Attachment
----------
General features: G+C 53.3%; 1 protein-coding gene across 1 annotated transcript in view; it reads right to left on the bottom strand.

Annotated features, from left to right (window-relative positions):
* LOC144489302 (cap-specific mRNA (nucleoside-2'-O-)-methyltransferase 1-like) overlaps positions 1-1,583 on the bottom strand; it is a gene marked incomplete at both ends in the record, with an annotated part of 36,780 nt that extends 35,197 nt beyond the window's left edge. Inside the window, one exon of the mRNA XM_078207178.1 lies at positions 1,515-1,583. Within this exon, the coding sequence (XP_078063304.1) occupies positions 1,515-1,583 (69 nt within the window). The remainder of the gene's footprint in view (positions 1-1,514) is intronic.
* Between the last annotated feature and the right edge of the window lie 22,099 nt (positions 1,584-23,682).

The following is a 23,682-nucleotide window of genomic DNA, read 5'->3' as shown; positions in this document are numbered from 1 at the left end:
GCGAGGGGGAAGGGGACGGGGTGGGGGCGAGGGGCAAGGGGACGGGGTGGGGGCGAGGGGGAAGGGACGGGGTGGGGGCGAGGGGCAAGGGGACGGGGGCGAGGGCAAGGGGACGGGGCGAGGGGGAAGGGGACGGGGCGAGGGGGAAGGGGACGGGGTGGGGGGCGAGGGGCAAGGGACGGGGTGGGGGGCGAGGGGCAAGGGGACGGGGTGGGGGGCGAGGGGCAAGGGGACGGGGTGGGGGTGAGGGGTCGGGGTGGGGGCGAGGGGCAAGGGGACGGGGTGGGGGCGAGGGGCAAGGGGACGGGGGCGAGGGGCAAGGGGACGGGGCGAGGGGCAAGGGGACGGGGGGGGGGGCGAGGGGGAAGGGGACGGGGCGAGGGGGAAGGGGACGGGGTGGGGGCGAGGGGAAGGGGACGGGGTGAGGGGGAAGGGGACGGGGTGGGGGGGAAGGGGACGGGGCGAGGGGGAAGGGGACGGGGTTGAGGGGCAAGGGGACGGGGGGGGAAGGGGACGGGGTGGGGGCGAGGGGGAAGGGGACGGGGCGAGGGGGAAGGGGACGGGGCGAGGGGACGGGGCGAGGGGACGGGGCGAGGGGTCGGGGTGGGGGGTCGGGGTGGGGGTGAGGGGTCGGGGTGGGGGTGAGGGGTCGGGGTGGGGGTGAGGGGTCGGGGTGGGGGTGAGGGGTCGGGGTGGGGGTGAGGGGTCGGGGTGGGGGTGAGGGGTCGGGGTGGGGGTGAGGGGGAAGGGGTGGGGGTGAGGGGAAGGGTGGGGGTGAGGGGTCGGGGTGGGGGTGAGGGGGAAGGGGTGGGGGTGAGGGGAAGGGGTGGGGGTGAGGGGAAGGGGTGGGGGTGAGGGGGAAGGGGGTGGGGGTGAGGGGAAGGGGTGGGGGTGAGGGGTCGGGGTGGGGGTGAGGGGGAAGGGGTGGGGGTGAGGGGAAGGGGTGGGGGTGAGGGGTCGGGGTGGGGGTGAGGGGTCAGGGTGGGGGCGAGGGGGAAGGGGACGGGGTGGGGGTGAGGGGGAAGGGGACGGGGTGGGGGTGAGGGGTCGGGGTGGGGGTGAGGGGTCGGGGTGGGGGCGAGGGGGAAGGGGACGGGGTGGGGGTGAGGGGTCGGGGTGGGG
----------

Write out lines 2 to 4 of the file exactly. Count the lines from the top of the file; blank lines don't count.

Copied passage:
Annotated features, from left to right (window-relative positions):
* LOC144489302 (cap-specific mRNA (nucleoside-2'-O-)-methyltransferase 1-like) overlaps positions 1-1,583 on the bottom strand; it is a gene marked incomplete at both ends in the record, with an annotated part of 36,780 nt that extends 35,197 nt beyond the window's left edge. Inside the window, one exon of the mRNA XM_078207178.1 lies at positions 1,515-1,583. Within this exon, the coding sequence (XP_078063304.1) occupies positions 1,515-1,583 (69 nt within the window). The remainder of the gene's footprint in view (positions 1-1,514) is intronic.
* Between the last annotated feature and the right edge of the window lie 22,099 nt (positions 1,584-23,682).